Second, there's the belief that America was founded on Christian principles, which is demonstrably untrue--laughably false, given that many of the founding fathers were openly deist. America was founded on, if anything, French philosophy.

Third, there's the belief that the skewing of history should be remedied by skewing it the other way. You don't fix a broken leg by breaking it in the opposite direction.

Fourth, there's the surprising lack of internal logic. One of the changes being proposed is to highlight that German and Italian Americans were interned during World War II along with Japanese Americans--to undermine the notion that Japanese internment was motivated by racism. But it doesn't. It just points out that racism was extended to Germans and Italians as well as the Japanese.

Lastly, I'm disturbed by what's overwhelmingly lacking: the opinion of anyone who is a historian (the changes are being championed by Dr. Don McLeroy, a dentist), and the pursuit of truth. Balance should not be an issue in history--there is one set of facts. Often those facts are subject to some interpretation, but that interpretation should be the activity of the students, not the history textbook.

This is bullshit.


Monday, March 15, 2010

Salt Of The Earth

There's currently a bill to ban salt in restaurants in New York.

No. Really.

Customers would be allowed to use salt, according to the bill introduced by Assembly Felix Ortiz, but cooks, chefs, and bakers would not, under threat of $1,000 fine per violation. Now, this is stupid for more reasons that you think--the chemistry of salt in cooking does more than add flavor. The link above gives a lengthy overview of why this bill is lunacy, but if I may quote the article directly:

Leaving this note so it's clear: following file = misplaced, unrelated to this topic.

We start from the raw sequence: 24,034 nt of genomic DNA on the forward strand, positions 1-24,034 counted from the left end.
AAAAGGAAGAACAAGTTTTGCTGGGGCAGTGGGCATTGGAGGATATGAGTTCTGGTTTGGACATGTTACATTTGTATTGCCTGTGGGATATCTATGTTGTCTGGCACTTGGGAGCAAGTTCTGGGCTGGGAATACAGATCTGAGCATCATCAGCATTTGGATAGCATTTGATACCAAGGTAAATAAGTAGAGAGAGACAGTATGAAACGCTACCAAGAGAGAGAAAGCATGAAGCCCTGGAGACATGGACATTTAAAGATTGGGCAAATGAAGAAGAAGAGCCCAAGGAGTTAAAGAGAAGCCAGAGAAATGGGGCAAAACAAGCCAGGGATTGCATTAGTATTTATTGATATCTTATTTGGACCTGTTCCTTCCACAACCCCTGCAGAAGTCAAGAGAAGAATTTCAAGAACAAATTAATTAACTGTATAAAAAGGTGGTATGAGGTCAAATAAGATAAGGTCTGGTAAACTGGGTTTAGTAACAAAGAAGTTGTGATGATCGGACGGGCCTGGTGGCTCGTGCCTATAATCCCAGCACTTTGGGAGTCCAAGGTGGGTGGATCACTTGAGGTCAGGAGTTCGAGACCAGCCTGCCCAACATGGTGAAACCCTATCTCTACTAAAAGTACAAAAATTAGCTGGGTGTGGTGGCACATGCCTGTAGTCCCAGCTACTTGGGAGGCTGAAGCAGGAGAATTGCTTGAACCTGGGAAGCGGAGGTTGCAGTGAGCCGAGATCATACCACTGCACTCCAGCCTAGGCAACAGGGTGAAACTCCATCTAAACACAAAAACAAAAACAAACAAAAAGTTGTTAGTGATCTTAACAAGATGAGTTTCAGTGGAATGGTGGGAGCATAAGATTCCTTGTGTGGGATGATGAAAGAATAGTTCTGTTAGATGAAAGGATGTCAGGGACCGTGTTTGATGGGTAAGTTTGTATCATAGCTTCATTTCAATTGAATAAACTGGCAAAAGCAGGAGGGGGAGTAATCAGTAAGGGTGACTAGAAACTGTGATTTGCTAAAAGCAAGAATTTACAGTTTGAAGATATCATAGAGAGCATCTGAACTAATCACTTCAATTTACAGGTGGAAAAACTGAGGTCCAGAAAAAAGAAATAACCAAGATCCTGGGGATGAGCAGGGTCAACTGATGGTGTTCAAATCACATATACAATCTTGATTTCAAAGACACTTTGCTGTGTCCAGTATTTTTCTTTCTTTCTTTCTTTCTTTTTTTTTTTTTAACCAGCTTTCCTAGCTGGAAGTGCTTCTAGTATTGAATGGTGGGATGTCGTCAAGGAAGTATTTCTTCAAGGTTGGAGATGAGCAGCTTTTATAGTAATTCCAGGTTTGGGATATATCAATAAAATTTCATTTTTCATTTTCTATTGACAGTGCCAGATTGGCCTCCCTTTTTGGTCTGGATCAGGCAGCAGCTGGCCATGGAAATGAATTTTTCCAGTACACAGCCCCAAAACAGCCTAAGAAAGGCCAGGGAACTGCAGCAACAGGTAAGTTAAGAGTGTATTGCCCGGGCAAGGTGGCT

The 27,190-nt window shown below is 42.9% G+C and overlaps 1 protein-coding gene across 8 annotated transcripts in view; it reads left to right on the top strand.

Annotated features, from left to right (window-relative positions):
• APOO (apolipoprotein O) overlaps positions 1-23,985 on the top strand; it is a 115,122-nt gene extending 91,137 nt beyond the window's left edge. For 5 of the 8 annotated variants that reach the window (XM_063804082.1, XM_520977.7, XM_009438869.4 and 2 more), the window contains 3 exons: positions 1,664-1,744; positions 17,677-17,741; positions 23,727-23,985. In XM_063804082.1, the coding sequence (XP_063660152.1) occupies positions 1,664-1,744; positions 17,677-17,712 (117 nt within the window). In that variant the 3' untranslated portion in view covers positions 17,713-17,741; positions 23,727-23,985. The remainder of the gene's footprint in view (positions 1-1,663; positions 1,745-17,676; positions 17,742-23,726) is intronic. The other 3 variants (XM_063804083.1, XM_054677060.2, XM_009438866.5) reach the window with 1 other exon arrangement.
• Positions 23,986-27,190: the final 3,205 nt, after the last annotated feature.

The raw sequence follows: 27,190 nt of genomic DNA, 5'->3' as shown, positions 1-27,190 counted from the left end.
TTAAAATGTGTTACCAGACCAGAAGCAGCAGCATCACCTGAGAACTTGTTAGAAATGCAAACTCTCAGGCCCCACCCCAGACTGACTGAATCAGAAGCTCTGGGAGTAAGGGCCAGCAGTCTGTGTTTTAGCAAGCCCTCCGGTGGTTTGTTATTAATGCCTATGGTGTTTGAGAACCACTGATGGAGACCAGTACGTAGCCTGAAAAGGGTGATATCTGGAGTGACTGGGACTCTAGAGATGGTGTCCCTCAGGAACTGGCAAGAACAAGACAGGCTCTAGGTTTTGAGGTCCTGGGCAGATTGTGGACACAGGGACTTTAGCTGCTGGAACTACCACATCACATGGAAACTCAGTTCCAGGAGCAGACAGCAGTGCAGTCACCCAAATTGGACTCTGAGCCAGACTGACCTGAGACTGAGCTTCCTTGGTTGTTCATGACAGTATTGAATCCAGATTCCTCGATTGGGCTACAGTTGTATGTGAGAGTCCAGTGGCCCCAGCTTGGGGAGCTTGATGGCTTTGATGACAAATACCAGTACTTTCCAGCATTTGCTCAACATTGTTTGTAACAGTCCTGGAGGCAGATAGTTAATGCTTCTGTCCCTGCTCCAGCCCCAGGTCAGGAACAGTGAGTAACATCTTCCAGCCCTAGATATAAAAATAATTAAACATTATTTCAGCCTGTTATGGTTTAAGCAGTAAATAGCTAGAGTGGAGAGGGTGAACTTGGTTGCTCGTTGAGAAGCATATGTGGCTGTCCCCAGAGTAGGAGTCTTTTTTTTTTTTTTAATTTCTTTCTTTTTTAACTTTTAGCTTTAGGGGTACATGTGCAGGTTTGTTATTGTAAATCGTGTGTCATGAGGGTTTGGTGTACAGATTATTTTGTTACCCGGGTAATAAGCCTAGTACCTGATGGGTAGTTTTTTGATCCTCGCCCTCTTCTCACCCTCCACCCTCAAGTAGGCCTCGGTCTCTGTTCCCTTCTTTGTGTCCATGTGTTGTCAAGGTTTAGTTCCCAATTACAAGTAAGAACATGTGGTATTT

Ortiz admits that prior to introducing the bill he did not research salt’s role in food chemistry, its effect on flavor or his bill’s ramifications for the restaurant industry. He tells me he was prompted to introduce the bill because his father used salt excessively for many years, developed high blood pressure and had a heart attack.

Couple things. First, Ortiz admits that he did no research on the role of salt in cooking. Second, the main motivation is that his father used too much salt--but since salt would still be available to patrons, the bill would not have saved his father's life.

Seriously, people. Think before you legislate.


Friday, March 12, 2010

The Karate Kid Re-Visited

With the Jackie Chan/Jaden Smith re-imagining of The Kung Fu Karate Kid coming out this summer, Abby and I decided to re-watch the original. "Re-watch" may not be the right word. I watched the sequels many, many times growing up, but I have no recollection of the original. I can remember many of the scenes, because the sequels mined their predecessor for footage whenever possible--the first five minutes of the second movie is a montage of the scenes from the first, including the final fight of the tournament.

On a side note, one my memories from the second film is this girl who appears to run out of the audience and hug Daniel after he wins the tournament--which struck me as a child as a weird thing to happen at a karate tournament. You never see her face, so I always remembered her as the random girl with the large butt. Turns out it was Elisabeth Shue.